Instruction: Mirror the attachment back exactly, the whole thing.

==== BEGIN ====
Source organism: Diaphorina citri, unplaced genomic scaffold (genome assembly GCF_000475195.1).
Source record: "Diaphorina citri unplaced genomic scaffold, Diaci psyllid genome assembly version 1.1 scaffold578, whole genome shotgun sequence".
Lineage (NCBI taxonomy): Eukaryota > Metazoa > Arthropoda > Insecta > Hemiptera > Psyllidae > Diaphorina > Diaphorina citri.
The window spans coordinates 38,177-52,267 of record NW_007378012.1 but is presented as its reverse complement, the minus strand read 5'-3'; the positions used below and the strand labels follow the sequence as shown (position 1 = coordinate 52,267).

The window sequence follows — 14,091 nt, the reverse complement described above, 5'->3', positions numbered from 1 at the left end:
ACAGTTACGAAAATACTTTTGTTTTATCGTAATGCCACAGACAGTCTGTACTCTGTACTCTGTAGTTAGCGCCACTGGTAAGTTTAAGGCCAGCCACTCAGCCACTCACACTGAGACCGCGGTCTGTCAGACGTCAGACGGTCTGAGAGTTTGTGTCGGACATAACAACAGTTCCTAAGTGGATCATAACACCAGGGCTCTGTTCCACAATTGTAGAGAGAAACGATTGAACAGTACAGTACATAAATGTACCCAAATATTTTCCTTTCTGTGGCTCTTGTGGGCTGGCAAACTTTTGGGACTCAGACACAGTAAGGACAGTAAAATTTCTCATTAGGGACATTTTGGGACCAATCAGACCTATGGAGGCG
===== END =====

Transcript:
Source organism: Diaphorina citri, unplaced genomic scaffold (genome assembly GCF_000475195.1).
Source record: "Diaphorina citri unplaced genomic scaffold, Diaci psyllid genome assembly version 1.1 scaffold578, whole genome shotgun sequence".
Lineage (NCBI taxonomy): Eukaryota > Metazoa > Arthropoda > Insecta > Hemiptera > Psyllidae > Diaphorina > Diaphorina citri.
The window spans coordinates 38,177-52,267 of record NW_007378012.1 but is presented as its reverse complement, the minus strand read 5'-3'; the positions used below and the strand labels follow the sequence as shown (position 1 = coordinate 52,267).

The window sequence follows — 14,091 nt, the reverse complement described above, 5'->3', positions numbered from 1 at the left end:
ACAGTTACGAAAATACTTTTGTTTTATCGTAATGCCACAGACAGTCTGTACTCTGTACTCTGTAGTTAGCGCCACTGGTAAGTTTAAGGCCAGCCACTCAGCCACTCACACTGAGACCGCGGTCTGTCAGACGTCAGACGGTCTGAGAGTTTGTGTCGGACATAACAACAGTTCCTAAGTGGATCATAACACCAGGGCTCTGTTCCACAATTGTAGAGAGAAACGATTGAACAGTACAGTACATAAATGTACCCAAATATTTTCCTTTCTGTGGCTCTTGTGGGCTGGCAAACTTTTGGGACTCAGACACAGTAAGGACAGTAAAATTTCTCATTAGGGACATTTTGGGACCAATCAGACCTATGGAGGCG